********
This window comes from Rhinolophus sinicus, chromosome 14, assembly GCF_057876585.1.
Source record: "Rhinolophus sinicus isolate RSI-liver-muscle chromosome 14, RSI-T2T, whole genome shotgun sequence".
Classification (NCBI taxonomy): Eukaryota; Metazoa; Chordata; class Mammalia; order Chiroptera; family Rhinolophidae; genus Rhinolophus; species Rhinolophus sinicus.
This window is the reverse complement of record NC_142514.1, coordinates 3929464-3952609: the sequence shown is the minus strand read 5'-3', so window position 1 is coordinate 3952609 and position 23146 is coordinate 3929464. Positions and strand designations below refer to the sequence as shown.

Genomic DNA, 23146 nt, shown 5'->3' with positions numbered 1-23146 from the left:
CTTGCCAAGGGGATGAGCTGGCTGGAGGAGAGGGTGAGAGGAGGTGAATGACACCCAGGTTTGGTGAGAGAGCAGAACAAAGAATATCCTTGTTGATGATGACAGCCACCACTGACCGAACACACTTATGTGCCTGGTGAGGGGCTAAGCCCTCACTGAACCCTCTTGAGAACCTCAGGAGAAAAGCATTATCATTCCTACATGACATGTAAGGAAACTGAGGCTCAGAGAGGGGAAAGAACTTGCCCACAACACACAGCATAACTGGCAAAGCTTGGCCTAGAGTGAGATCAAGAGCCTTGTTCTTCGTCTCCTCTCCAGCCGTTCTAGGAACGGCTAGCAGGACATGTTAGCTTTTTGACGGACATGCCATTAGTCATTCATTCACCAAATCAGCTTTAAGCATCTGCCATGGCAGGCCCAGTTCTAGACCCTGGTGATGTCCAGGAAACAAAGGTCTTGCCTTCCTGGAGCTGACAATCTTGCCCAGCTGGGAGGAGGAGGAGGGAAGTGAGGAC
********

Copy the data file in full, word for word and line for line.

This window comes from Rhinolophus sinicus, chromosome 14, assembly GCF_057876585.1.
Source record: "Rhinolophus sinicus isolate RSI-liver-muscle chromosome 14, RSI-T2T, whole genome shotgun sequence".
Classification (NCBI taxonomy): Eukaryota; Metazoa; Chordata; class Mammalia; order Chiroptera; family Rhinolophidae; genus Rhinolophus; species Rhinolophus sinicus.
This window is the reverse complement of record NC_142514.1, coordinates 3929464-3952609: the sequence shown is the minus strand read 5'-3', so window position 1 is coordinate 3952609 and position 23146 is coordinate 3929464. Positions and strand designations below refer to the sequence as shown.

Genomic DNA, 23146 nt, shown 5'->3' with positions numbered 1-23146 from the left:
CTTGCCAAGGGGATGAGCTGGCTGGAGGAGAGGGTGAGAGGAGGTGAATGACACCCAGGTTTGGTGAGAGAGCAGAACAAAGAATATCCTTGTTGATGATGACAGCCACCACTGACCGAACACACTTATGTGCCTGGTGAGGGGCTAAGCCCTCACTGAACCCTCTTGAGAACCTCAGGAGAAAAGCATTATCATTCCTACATGACATGTAAGGAAACTGAGGCTCAGAGAGGGGAAAGAACTTGCCCACAACACACAGCATAACTGGCAAAGCTTGGCCTAGAGTGAGATCAAGAGCCTTGTTCTTCGTCTCCTCTCCAGCCGTTCTAGGAACGGCTAGCAGGACATGTTAGCTTTTTGACGGACATGCCATTAGTCATTCATTCACCAAATCAGCTTTAAGCATCTGCCATGGCAGGCCCAGTTCTAGACCCTGGTGATGTCCAGGAAACAAAGGTCTTGCCTTCCTGGAGCTGACAATCTTGCCCAGCTGGGAGGAGGAGGAGGGAAGTGAGGAC